Gov. Mike Parson and MDA Director Chris Chinn converge on the Ozarks for bill signing

Missouri Gov. Mike Parson and Missouri Department of Agriculture Director Chris Chinn recently stopped off at an Ozarks cattle operation to officially sign the state’s Farm Bill for the fiscal year 2019.

Speaking from the Long Lane, Mo., farm of cattleman Bruce Bradley in Dallas County, Mo., on June 28, Chinn said the total budget for the department stands at about $39 million, which is primarily generated through fee funds or grants from the federal government. Only $5 million of the MDA budget is funded through the state’s general revenue.

“We want to be very judicious with how we spend that money and that we can make taxpayers proud of the work we’re doing while still serving and protecting you,” Chinn said. “I really appreciate that Gov. Parson is going to sign our budget so we can continue to tell your story, to protect the livestock in the state and to protect all consumers who depend on us for safe food.”

Parson, a cattle producer from Polk County, Mo., and native of Hickory County, Mo., told the crowd of farmers and ranchers from three counties that he’s proud to be a farmer in Missouri.

“(Agriculture) is the number one industry in the state of Missouri, by far,” Parson said. “I can tell you this much, if there’s some money to be had, or if there’s a way to save some money to put more money in the budget for agriculture during my administration, we’re going to take agriculture to a whole new level in the state of Missouri and promote the farmers and ranchers of this state.”

Chinn, a row crop, cattle and hog farmer from Clarence, Mo., told Ozarks Farm & Neighbor the approval of the budget, which went into effect on July 1, would mean programs and services that impact Missouri agriculture will continue in FY2019.

“The department provides a lot of services, not only to farmers and ranchers, but to consumers all over the state. With our weights and measures program, we take care of all the small scales in the state, as well as the gas pumps, making sure consumers get that gallon of gas. Our grain division does of the grading of the grain before it leaves the state, so that’s important for commerce. This also helps us prevent diseases from coming into Missouri through our animal health programs so we can protect our livestock.”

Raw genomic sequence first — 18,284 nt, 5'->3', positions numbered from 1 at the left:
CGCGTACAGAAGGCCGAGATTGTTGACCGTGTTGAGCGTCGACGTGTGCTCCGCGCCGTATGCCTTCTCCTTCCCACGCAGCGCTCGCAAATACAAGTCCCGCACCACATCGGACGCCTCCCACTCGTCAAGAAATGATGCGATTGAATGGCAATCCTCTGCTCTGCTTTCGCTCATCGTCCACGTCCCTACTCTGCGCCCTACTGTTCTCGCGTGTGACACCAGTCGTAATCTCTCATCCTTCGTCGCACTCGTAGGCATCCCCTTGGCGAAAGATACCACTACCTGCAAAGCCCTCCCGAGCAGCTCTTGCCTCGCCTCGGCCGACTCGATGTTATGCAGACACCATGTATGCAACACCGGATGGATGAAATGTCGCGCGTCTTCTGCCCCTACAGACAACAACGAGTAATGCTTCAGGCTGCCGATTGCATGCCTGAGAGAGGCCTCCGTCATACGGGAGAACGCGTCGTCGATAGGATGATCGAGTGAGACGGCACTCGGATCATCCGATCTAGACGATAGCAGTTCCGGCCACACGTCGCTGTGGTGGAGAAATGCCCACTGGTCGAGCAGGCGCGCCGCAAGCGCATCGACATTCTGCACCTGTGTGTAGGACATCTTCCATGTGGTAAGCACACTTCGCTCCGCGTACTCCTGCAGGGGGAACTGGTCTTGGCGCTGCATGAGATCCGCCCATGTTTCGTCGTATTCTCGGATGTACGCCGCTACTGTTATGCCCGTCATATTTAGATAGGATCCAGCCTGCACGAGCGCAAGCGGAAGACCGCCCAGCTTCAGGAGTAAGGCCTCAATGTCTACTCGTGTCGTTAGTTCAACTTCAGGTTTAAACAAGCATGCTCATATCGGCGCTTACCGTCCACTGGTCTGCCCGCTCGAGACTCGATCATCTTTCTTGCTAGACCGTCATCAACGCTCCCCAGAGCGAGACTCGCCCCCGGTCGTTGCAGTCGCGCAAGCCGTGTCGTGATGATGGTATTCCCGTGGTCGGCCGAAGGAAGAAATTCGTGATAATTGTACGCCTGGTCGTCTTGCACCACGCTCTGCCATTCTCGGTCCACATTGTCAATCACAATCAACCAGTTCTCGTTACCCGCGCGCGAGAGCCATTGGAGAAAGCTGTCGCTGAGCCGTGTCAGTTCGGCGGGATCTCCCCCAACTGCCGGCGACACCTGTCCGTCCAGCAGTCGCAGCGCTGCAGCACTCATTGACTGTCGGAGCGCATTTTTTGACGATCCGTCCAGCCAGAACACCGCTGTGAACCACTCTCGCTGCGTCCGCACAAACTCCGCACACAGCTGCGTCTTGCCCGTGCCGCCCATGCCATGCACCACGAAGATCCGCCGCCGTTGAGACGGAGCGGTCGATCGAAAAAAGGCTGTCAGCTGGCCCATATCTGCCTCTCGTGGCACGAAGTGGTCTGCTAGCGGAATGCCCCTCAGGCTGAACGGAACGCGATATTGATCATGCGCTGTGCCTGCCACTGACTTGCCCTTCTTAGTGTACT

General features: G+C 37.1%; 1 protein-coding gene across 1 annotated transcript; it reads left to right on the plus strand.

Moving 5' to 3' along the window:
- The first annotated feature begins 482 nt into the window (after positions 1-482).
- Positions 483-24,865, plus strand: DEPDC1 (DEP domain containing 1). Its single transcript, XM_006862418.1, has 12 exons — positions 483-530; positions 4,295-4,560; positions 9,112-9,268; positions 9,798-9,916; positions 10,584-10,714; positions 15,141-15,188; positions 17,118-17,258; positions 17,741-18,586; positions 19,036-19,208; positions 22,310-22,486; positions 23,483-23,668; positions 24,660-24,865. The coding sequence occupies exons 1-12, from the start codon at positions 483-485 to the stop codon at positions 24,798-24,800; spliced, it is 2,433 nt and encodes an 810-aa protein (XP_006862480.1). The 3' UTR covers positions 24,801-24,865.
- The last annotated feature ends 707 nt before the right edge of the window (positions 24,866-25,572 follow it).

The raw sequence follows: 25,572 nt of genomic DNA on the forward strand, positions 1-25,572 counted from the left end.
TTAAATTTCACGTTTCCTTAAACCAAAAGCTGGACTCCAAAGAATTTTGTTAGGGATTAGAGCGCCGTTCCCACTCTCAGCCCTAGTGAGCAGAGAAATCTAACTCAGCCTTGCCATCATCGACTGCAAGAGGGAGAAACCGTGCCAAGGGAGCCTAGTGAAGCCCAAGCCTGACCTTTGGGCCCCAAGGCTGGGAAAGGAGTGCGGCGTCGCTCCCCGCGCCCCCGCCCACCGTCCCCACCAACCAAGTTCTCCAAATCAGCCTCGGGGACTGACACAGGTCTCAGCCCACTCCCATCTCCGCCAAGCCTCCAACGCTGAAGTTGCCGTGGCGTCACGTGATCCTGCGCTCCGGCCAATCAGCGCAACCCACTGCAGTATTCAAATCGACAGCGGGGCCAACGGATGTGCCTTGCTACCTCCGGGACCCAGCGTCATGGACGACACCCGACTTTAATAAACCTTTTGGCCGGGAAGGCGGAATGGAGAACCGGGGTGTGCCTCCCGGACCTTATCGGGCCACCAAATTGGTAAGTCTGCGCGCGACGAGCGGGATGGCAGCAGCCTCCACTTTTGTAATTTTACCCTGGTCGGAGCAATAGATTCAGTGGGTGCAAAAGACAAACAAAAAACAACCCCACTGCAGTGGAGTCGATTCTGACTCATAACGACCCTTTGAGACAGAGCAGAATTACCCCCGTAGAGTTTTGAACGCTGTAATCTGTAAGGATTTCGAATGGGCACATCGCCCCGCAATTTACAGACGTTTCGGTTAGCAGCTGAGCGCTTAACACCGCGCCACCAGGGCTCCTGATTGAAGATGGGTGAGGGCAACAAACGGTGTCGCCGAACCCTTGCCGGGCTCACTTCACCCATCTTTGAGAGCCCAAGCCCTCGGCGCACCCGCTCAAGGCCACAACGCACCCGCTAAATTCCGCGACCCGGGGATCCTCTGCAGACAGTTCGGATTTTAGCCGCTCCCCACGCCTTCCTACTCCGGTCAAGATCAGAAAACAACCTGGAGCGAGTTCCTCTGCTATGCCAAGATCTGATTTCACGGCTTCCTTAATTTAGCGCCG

The discovery of the Longhorned tick in Benton County, Ark., is one of the animal health concerns the department is currently monitoring.

“We work every day to ensure that the regulations in place are there to protect farmers and ranchers and that they aren’t overburdened,” Chinn said. “This bill helps us keep the doors open… It’s also really important that we reach those consumers in our urban areas who don’t know where their food comes from, and that’s really something we’re focused on at the department; reaching out, letting people know the good job Missouri’s farmers and ranchers are doing to produce safe food.”

The department’s budget for FY2019 remains at the same funding level from the 2018 fiscal year. Because the department has seen no dramatic cuts, Chinn is optimistic for the coming year.

“We were really excited to see our budget preserved this year,” she said. “This year, we had a lot of understanding from the Legislature and they realized the important role our department is playing. Our general revenue (funding) is only $5 million and agriculture is an $84 billion industry in the state and we have one of the smallest budgets in the state. We’re just like farmers and ranchers; we do as much as we can on little revenues and we’re proud of that.”


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